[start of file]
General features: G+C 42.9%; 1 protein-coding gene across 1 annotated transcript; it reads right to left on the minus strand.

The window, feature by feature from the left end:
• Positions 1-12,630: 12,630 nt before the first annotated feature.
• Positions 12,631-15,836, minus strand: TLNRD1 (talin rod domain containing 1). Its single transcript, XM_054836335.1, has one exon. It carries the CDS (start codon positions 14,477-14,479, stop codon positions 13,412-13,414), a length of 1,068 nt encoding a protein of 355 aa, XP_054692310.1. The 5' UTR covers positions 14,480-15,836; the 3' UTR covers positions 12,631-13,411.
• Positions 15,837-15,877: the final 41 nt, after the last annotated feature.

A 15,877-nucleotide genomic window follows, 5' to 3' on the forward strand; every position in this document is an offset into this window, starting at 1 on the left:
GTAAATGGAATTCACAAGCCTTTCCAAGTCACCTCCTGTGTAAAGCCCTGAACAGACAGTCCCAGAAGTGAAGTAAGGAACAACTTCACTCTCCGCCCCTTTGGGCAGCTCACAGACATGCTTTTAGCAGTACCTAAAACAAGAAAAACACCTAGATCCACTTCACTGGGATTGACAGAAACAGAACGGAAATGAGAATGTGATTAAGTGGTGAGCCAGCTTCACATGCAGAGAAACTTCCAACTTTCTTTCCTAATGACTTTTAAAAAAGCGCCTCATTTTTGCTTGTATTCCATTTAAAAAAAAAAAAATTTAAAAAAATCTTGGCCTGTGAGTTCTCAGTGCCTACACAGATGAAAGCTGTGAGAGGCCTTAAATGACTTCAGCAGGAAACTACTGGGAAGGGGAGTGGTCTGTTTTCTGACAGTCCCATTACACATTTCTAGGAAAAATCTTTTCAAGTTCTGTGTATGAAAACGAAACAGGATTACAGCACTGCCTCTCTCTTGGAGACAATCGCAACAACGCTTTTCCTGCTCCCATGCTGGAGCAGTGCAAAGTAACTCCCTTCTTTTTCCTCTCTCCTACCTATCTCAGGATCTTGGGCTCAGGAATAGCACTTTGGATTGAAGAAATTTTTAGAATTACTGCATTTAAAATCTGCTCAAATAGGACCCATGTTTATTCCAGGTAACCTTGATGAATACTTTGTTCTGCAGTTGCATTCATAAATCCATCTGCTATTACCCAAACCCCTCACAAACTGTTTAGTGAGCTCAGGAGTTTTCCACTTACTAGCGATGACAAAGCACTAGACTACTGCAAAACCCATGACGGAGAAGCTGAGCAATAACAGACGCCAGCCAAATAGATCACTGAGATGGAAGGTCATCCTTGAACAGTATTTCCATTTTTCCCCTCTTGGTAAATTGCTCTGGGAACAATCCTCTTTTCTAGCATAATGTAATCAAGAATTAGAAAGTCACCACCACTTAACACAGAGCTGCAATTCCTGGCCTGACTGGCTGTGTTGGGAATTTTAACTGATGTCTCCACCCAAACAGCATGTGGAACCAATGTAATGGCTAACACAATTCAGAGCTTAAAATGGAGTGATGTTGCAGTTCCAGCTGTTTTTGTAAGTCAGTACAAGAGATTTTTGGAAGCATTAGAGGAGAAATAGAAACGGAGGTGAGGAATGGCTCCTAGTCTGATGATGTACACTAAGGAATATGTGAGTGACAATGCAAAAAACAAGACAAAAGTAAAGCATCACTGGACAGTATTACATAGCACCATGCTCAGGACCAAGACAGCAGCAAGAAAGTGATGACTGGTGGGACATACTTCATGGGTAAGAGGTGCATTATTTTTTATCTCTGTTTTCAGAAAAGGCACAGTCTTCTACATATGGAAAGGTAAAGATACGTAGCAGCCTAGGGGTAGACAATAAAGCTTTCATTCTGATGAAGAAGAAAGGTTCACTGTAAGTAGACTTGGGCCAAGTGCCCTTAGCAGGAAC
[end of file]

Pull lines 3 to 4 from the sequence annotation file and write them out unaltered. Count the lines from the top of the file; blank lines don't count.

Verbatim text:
• Positions 1-12,630: 12,630 nt before the first annotated feature.
• Positions 12,631-15,836, minus strand: TLNRD1 (talin rod domain containing 1). Its single transcript, XM_054836335.1, has one exon. It carries the CDS (start codon positions 14,477-14,479, stop codon positions 13,412-13,414), a length of 1,068 nt encoding a protein of 355 aa, XP_054692310.1. The 5' UTR covers positions 14,480-15,836; the 3' UTR covers positions 12,631-13,411.